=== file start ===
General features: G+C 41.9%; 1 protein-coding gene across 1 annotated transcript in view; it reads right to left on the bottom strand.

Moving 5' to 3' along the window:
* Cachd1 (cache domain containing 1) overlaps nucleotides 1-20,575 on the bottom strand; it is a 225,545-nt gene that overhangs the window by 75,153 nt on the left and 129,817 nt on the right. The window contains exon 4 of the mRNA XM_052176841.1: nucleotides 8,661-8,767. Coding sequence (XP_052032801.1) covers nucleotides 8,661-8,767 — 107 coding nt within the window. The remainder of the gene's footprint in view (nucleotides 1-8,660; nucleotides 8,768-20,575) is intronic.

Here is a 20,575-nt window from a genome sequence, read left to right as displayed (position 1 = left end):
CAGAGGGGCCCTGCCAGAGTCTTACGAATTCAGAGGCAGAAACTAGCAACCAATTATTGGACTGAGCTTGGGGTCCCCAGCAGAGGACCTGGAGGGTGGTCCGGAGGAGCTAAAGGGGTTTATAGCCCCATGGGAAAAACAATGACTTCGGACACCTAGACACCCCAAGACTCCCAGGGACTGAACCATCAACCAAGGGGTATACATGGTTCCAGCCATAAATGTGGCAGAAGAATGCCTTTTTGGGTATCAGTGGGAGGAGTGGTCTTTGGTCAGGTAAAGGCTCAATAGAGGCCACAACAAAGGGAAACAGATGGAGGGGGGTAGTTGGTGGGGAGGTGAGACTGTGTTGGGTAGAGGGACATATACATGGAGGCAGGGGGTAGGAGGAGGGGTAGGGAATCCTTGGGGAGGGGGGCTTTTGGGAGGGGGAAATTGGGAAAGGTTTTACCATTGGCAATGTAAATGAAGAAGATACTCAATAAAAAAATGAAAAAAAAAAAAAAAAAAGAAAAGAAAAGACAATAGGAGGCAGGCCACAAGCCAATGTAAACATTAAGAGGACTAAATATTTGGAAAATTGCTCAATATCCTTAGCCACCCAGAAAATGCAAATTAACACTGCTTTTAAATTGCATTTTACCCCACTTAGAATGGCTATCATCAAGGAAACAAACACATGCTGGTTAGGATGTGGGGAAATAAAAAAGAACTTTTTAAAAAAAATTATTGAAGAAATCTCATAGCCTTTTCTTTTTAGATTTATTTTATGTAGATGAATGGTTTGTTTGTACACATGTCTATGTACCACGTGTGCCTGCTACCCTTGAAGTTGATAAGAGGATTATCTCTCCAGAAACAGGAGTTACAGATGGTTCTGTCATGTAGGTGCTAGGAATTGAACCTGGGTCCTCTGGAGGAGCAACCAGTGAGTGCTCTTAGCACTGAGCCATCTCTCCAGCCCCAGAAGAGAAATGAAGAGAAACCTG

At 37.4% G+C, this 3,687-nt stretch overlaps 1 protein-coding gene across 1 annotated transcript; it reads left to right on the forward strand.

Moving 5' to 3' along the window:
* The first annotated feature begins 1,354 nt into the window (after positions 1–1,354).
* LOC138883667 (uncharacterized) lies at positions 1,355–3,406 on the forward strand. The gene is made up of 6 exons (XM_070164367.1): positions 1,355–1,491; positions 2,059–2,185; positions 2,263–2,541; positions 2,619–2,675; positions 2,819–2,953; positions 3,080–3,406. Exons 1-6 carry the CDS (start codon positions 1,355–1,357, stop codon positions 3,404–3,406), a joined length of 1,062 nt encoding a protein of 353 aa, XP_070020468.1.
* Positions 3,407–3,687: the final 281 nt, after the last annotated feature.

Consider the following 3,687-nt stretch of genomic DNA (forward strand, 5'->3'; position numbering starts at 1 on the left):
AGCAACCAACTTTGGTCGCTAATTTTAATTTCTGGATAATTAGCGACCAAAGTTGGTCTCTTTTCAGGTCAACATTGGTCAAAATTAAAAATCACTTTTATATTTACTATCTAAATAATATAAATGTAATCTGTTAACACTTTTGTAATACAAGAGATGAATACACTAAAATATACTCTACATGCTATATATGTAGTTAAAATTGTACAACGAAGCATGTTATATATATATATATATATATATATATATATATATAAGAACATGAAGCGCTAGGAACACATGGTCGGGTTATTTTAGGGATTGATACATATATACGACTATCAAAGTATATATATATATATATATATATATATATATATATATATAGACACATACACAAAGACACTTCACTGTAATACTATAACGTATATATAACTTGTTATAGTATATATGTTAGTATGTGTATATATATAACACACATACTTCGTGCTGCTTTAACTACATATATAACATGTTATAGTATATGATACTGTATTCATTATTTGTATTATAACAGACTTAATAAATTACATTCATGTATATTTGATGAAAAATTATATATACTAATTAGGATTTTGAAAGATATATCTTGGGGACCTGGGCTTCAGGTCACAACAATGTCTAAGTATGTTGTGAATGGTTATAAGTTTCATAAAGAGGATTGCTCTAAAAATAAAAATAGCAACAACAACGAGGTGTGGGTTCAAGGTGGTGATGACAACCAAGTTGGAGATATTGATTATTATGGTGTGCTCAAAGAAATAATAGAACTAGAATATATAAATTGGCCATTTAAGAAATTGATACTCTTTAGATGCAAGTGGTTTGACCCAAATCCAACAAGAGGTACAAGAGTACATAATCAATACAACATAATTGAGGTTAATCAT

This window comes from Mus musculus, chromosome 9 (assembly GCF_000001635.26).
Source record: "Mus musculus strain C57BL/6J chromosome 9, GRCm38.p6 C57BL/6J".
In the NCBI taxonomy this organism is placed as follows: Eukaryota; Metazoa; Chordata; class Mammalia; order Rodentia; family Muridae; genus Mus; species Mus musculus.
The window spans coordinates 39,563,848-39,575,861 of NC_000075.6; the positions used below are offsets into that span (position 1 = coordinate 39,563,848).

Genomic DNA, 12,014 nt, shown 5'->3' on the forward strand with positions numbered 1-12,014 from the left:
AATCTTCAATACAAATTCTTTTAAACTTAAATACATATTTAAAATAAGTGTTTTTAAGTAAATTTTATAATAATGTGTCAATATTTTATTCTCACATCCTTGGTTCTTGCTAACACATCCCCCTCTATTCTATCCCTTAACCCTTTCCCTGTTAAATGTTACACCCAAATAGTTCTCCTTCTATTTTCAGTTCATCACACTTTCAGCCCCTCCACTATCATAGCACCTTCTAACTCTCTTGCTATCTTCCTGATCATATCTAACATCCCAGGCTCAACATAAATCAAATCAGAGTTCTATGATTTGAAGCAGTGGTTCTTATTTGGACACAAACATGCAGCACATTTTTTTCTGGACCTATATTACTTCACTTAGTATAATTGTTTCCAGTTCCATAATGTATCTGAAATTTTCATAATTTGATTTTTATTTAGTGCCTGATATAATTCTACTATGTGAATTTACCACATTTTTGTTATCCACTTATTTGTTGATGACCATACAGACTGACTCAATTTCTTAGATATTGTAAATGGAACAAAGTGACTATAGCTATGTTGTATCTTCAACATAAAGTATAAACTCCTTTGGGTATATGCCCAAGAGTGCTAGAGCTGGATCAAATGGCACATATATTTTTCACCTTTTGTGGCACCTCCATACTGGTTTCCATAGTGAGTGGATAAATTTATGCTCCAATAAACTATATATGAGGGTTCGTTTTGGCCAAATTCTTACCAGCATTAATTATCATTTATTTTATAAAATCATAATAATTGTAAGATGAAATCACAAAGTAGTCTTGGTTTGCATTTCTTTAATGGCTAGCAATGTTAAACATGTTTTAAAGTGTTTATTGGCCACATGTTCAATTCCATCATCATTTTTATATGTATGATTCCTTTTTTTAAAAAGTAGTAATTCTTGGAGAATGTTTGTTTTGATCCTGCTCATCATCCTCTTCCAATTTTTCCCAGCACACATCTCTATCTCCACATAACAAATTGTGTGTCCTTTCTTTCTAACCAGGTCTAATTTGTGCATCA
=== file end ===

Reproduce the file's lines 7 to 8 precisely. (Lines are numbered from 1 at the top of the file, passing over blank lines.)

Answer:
Moving 5' to 3' along the window:
* The first annotated feature begins 1,354 nt into the window (after positions 1–1,354).